Currently, there is an intense disagreement involving the hypothesis that the sevoflurane molecule could present chemical instability due to the formation of Lewis acids, which would be a consequence of the characteristics of the vials used and water content of its compositions. In order to prove of rebut the presence of this instability several studies have been published 1-7.

Although this controversy has not been fully cleared, another question has risen: could the type of vial used to carry sevoflurane alter it pharmacological properties and consequently interfere with its clinical effects?

In an attempt to find the answer to this question, the present clinical study was designed to analyze the clinical efficacy of sevoflurane conditioned in different vials and with different water contents as seen with Generic Sevoflurane (BioChimico) and SevoraneTM (Abbott).

 

METHODS

After approval by the Ethics on Research Commission of the Hospital Universitário Pedro Ernesto of the Universidade do Estado do Rio de Janeiro, 64 adult patients of both genders, physical status ASA I or II, scheduled for elective surgeries under general anesthesia were randomly divided into two groups.

All patients signed a standardized informed consent at the Hospital Universitário Pedro Ernesto da Universidade do Estado do Rio de Janeiro where the study was undertaken.

The statistician considered the number of patients enough for analysis of the data presented.

Two Datex-Ohmeda vaporizers that had never been used calibrated for Sevoflurane were set up for this study, one of them to be used only for Generic Sevoflurane (vaporizer #I) and the other only with SevoraneTM (vaporizer #II).

During the study the anesthesiologists who were responsible for anesthesia were unaware of the origin of the sevoflurane in the vaporizers. The study coordinator was the only one responsible for supplying the vaporizers and he was not in charge of any anesthesia. Only after the conclusion of the cases it was revealed which sevoflurane was used in each vaporizer.

Patients were pre-medicated with 7.5 mg of oral midazolam 60 minutes before anesthetic induction. In the operating room, after venipuncture of a peripheral vein in the upper limb, sedation was complemented if necessary with 1 mg of midazolam IV every 2 minutes until the patient fell asleep, but could be easily awaken by small sound or tactile stimuli (Ramsay 3 - BIS 75 to 80).

During the study the following parameters were monitored continuously: cardiac electric activity (ECG), heart rate (HR), peripheral oxygen saturation (SpO2), expired fraction of CO2 (PETCO2), bispectral index (BIS), spectral edge frequency (SEF), intensity of the neuromuscular blockade (TOF), and the inspired (% INSP) and expired (% EXP) concentrations of sevoflurane. Intermittently, non-invasive systolic (SBP) and diastolic (DBP) were also recorded.

Anesthesia was induced with the intravenous administration of 40 mg of 1% lidocaine, 0.7 mg.kg-1 of propofol, 0.2 mg.kg-1 of atracurium, and 5 µg.kg-1 of fentanyl. Afterwards, 10 mg of dexamethasone was administered IV and the patient was ventilated for 4 minutes with 100% oxygen via face mask in a CO2 absorber system. If 4 minutes after the administration of fentanyl BIS remained above 60, 4% sevoflurane was administered via a face mask until the BIS reached 40 to 45, at which time tracheal intubation under direct laryngoscopy was performed. Mechanical controlled ventilation was initiated and the respirator was adjusted to maintain PETCO2 between 30 and 35 mmHg.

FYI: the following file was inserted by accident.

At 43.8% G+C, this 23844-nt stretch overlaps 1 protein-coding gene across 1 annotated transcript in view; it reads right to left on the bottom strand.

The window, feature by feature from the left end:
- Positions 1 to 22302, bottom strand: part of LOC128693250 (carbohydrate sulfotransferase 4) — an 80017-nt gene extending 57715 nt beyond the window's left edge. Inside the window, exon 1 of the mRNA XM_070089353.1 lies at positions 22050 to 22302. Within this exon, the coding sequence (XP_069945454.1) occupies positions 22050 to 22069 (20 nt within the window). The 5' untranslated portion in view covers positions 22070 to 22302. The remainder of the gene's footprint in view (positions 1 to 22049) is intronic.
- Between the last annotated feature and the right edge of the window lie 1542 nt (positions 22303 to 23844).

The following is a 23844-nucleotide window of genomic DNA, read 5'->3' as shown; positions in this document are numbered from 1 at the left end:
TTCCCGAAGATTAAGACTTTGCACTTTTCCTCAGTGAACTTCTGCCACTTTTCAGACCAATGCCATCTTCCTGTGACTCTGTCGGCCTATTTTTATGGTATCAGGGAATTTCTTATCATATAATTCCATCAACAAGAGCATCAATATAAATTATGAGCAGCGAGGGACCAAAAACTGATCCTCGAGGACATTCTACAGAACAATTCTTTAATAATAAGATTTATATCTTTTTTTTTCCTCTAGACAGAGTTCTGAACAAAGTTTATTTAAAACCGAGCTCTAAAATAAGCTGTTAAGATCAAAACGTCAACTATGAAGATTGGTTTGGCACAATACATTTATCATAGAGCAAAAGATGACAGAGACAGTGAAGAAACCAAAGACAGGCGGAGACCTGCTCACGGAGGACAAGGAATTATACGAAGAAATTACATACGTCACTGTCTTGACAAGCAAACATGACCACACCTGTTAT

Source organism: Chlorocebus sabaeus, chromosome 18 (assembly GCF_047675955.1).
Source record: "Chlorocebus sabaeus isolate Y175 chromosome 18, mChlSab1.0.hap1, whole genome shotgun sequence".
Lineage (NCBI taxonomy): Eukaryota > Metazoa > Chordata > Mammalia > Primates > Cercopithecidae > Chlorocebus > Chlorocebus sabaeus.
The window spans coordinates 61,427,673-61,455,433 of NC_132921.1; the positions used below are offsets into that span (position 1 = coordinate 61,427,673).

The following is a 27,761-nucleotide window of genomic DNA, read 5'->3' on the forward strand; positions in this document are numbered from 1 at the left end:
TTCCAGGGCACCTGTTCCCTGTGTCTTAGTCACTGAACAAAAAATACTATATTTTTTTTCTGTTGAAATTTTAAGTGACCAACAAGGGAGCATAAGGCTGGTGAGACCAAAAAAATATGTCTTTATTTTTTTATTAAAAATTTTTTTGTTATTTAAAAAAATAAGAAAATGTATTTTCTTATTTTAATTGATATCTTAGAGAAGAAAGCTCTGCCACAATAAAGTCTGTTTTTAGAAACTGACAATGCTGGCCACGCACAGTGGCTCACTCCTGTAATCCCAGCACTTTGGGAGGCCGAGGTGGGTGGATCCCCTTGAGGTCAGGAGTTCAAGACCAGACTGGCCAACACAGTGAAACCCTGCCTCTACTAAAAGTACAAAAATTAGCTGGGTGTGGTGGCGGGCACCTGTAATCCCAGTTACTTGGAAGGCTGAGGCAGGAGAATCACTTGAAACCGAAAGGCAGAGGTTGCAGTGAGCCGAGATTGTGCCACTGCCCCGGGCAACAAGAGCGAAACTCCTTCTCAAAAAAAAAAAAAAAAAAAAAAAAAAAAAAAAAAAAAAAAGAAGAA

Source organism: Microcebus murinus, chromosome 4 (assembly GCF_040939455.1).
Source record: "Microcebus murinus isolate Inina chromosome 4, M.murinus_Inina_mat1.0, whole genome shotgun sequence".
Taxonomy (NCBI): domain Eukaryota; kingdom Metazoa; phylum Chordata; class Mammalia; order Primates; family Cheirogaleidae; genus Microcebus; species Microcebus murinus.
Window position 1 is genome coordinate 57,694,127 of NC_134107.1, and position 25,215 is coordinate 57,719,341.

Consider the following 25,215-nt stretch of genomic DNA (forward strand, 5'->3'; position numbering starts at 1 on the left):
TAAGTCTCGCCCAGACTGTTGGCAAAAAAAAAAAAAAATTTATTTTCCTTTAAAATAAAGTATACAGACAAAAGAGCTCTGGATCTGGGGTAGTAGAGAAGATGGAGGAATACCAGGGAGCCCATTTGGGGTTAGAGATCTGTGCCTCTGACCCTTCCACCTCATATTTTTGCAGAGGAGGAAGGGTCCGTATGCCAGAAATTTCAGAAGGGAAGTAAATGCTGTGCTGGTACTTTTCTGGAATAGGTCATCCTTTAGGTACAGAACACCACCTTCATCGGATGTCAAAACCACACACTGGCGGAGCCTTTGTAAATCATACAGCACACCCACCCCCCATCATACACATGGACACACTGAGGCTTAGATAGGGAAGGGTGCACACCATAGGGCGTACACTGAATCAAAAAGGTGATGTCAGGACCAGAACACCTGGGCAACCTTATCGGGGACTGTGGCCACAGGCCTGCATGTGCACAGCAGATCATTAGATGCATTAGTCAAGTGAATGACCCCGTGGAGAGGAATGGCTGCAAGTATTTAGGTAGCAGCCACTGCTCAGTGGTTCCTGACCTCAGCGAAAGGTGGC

Anesthesia maintenance was achieved with variable concentrations of sevoflurane, enough to maintain BIS between 40 and 45. Supplemental doses of 0.1 µg.kg-1 of fentanyl were administered when SEF was above 15 Hz.

Subsequent doses of 10 mg of atracurium IV were administered to maintain TOF below 20% and the last dose was programmed to be administered approximately 30 minutes before the end of the procedure.

In order to normalize the PETCO2 and stimulate spontaneous ventilation, the tidal volume was reduced to 50% approximately 15 minutes before the end of the surgery, and 40 mg of parecoxib and 2 g of dypirone and distilled water 20 mL q.s.p. were administered at this moment.

Sevoflurane was discontinued at the end of the suture. At this moment, 0.2 mg of flumazenil IV were administered to antagonize any residual effect of midazolam that might interfere with the evaluation of awakening (spontaneous eye opening).

If at the end of anesthesia the TOF were below 75%, 2 mg of neostigmine associated with 1 mg of atropine IV were administered. If after 3 minutes a complete reversion of the neuromuscular blockade was not observed, half of the dose of neostigmine and atropine was administered. The objective of this conduct was to reverse any residual effect of the neuromuscular blockade that might interfere in the evaluation of hand squeeze on verbal command.

After aspiration of the oropharynx, the patient was extubated when he/she presented effective spontaneous ventilation, which was defined by the maintenance of normal levels of tidal volume (VT), respiratory rate (RR), SpO2, and PETCO2 in room air.

Data for statistical analysis were collected at the following moments:

1. SBP, DBP, HR, SpO2, SEF, and BIS - before induction; 3 minutes after propofol; every minute after the beginning of sevoflurane until before intubation; 1 minute after intubation; every 15 minutes during anesthesia until immediately before extubation; and every minute (for 5 minutes) after extubation.

2. TOF - 3 minutes after propofol; before intubation; every 15 minutes during anesthesia; and before and after decurarization.

3. PETCO2 - 1 minute after intubation and every 15 minutes during anesthesia until immediately before extubation.

4. % INSP and % EXP - every minute after the onset of its administration until intubation; and every 15 minutes during anesthesia until immediately before extubation.

5. After interruption of sevoflurane - time of awakening (spontaneous opening of the eyes); time to follow verbal commands (hand squeezing, every 2 minutes after spontaneous eye opening); time to achieve an Aldrete-Kroulik index equal or greater than 8.

6. Every 15 minutes during the first 2 hours, in the post-anesthetic care unit (PACU) - SBP; DBP; HR; SpO2; pain severity evaluated by the visual analogue scale (VAS); and the incidence of postoperative nausea and vomiting (PONV). In cases of severe pain or frequent episodes of nausea or vomiting, 40 mg of parecoxib or 4 mg of ondansetron were administered IV respectively.

7. Changes in cardiac rhythm - recorded on the item "OBS", and the type of arrhythmia when it appeared, and treatment instituted should be recorded.

Statistical analysis